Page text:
By John Gruber
1Password Business gives you the power to create security policies, reduce threats, and monitor your team’s access.
The obvious reason for iPhone developers’ frustration over Apple’s continuation of the iPhone SDK NDA is that it’s blocking open collaboration. Cocoa developers are used to having public mailing lists, weblog posts, and third-party reference books at their disposal. The NDA forbids this sort of openness. But the other thing is it seems baffling; it’s hard to see how Apple benefits by not lifting the NDA.
DF reader Jeb emailed yesterday with what strikes me as the most credible explanation I’ve heard so far:
At my company, our lawyers advised us to keep what we considered more-or-less public software under NDA for a very long time because demoing software to someone under NDA, no matter how many people it is, avoids “publishing” the software and any inventions contained therein. We know Apple’s been building up a patent strategy around multi-touch; maybe their lawyers believe there are patentable inventions described in the iPhone SDK and they are telling Apple to keep everything under NDA until they know provisional patents can be filed within a reasonable amount of time (you get a year after publishing in the US, but in the EU, I think you forfeit any patent claims once your invention is “published”).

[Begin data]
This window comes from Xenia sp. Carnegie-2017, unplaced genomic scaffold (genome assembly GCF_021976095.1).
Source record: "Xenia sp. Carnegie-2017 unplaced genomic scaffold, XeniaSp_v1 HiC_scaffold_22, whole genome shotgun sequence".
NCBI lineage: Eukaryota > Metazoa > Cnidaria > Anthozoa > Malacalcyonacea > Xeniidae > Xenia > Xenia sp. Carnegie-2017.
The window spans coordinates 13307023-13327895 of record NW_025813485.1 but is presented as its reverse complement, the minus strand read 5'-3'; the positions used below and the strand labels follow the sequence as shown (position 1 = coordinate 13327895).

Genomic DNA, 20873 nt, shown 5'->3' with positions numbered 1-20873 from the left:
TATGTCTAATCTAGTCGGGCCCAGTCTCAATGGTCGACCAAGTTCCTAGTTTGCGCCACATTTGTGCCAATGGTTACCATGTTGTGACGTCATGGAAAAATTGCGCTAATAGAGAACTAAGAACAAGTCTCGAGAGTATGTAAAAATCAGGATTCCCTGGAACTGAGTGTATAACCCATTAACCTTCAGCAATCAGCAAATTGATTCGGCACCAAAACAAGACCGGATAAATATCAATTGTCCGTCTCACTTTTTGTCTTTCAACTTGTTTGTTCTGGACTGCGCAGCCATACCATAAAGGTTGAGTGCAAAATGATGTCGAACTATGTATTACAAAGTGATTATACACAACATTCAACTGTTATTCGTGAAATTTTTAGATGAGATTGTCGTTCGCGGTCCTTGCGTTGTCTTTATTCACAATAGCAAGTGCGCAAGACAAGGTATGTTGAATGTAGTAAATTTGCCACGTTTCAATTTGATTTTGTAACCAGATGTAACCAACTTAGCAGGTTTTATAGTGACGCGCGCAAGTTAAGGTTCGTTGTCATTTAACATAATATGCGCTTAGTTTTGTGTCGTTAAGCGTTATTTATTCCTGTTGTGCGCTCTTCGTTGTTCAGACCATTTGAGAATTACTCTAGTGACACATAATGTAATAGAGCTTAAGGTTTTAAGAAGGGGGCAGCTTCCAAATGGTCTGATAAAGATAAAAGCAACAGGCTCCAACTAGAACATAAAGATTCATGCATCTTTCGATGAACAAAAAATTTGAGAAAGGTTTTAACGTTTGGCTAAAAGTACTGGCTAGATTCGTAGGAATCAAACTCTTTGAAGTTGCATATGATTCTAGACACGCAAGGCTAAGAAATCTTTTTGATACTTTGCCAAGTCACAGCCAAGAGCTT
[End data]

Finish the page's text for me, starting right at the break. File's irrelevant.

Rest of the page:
It’s like, it doesn’t matter at all how broad/leaky the NDA process is, in the eyes of the USPTO, every invention in the iPhone SDK is a non-published invention and will continue to be so until the NDA is lifted.
So as if the entire field of software patents weren’t already enough of a drag on the industry, we may well have it to blame for the NDA.